How is toilet paper made? Go behind the scenes of a Swansea Sofidel paper mill in Wales to see how cellulose is mixed with water and refined into a pulp that can be made into a gigantic toilet paper roll. It’s then rerolled and cut down into portions that we use in our bathrooms.
The ten-minute video is an excerpt from National Geographic‘s history-filled documentary Chasing Paper. Update: The original clip was removed from YouTube so I’ve replaced it with the entire documentary.
The promotional segment marked the 50th anniversary of the Sofidel Group’s tissue paper manufacturing, as well as their commitment to making “toilet paper while also limiting CO2 emissions, respecting forestry resources, and using water resources more rationally.”
The full version of the documentary, broadcast on European National Geographic channels, explores the history of paper, with English presenter Tim Shaw taking viewers on a journey through Europe. After talking about the inventor of paper, Cai Lun, Shaw takes us from Salisbury Cathedral, which houses the Magna Carta, the first and most ancient written document on human rights, to Fabriano, where ancient papermakers perfected the paper production process, making paper a reliable and durable material. The journey also takes in Mainz, where Gutenberg invented printing with movable type, and we discover how, today, paper is produced industrially at the Sofidel Group’s plants.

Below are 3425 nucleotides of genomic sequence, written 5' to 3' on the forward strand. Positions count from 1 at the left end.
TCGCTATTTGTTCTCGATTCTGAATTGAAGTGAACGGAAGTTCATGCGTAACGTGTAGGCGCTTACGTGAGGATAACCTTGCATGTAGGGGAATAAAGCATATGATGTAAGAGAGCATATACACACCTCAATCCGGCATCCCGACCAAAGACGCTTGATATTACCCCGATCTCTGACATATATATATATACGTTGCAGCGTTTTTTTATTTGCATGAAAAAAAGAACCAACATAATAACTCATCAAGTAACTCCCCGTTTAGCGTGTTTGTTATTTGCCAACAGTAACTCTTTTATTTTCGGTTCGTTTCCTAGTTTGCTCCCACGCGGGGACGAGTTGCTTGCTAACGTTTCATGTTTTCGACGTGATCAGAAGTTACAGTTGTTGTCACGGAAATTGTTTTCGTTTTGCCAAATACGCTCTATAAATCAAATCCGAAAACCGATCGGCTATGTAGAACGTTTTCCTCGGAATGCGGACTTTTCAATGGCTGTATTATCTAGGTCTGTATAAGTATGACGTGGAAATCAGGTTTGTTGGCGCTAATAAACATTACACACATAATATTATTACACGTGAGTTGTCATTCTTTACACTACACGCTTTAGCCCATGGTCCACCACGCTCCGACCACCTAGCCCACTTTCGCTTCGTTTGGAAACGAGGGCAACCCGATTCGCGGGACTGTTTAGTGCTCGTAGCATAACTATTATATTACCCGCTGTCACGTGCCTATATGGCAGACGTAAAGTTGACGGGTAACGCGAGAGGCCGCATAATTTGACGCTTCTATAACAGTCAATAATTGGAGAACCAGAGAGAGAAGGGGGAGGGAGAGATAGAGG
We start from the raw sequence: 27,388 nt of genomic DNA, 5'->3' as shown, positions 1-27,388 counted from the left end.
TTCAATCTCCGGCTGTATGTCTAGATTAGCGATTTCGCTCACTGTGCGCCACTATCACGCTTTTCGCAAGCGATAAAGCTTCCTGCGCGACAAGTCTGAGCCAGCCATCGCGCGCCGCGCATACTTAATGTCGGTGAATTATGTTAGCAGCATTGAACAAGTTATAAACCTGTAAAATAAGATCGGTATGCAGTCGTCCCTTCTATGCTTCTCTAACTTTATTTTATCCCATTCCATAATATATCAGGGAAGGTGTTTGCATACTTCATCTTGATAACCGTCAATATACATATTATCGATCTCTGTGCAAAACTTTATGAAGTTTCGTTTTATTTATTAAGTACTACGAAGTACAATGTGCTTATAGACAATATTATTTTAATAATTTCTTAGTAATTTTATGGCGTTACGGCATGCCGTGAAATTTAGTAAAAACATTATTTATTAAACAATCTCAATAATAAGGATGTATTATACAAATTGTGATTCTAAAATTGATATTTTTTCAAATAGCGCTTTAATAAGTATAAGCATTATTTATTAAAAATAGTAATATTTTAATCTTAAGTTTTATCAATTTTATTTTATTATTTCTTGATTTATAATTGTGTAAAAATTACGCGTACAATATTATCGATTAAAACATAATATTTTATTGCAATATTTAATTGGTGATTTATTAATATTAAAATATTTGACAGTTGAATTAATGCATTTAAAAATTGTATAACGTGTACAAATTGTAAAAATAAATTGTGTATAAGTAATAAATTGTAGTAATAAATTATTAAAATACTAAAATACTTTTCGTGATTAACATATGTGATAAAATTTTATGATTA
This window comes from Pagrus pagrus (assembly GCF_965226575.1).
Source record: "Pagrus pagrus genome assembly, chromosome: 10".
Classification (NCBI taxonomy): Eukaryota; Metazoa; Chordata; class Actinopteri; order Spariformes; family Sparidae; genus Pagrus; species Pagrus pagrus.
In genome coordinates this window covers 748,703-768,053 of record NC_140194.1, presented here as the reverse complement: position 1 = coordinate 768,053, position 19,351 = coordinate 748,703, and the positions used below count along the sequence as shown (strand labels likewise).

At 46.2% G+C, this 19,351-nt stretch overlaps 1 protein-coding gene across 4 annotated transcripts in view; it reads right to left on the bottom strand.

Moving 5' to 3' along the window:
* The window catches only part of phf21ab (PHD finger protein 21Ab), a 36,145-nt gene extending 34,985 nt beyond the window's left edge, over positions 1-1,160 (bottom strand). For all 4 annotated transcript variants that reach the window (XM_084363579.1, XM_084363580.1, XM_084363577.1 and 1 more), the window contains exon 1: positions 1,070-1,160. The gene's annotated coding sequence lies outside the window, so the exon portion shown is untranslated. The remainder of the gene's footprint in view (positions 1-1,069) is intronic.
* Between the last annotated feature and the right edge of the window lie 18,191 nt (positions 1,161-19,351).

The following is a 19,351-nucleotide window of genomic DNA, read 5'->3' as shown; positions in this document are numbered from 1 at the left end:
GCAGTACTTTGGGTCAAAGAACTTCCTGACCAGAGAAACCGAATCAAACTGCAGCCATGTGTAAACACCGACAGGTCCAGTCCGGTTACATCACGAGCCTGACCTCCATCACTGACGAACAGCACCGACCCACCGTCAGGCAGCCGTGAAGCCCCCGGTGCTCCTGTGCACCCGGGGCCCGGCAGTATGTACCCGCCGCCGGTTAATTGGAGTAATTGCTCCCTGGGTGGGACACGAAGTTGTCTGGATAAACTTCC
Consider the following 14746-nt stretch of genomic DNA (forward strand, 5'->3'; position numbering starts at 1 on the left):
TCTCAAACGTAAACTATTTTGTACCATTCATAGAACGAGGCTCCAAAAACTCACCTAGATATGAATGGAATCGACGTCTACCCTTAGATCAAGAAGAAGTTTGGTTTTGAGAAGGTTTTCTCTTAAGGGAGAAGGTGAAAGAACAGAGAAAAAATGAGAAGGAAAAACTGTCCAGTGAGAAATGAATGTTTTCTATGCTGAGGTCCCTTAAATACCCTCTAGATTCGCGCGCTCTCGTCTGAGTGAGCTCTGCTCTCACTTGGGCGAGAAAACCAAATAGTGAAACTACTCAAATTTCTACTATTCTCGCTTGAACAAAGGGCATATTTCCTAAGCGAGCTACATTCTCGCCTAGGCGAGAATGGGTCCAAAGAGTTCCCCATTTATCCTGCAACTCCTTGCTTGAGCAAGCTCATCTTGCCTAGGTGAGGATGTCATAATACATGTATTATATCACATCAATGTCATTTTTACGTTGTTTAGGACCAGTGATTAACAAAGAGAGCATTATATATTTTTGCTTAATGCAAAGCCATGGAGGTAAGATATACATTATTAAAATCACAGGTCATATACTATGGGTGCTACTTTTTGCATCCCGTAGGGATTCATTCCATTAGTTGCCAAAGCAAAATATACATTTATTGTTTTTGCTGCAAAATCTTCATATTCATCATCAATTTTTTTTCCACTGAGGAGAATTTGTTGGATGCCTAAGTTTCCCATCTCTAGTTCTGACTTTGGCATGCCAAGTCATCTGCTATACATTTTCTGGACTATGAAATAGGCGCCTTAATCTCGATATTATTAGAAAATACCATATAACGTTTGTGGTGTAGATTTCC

Fun fact: American inventor Joseph Gayetty “is credited with the invention of commercial toilet paper.”
“It was the first and remained only one of the few commercial toilet papers from 1857 to 1890 remaining in common use until the invention of splinter-free toilet paper in 1935 by the Northern Tissue Company.”
Related search: Poop. Plus, watch these paper-making videos:
• The Japanese handmade paper of Kyoto Kurotani
• Gangolf Ulbricht, The Papermaker
• Old paper, new paper, a classic Sesame Street short
• Poo Paper: How to make paper out of elephant poo
• The art of making a book: Setting type, printing, & binding by hand
via Wide Open School.
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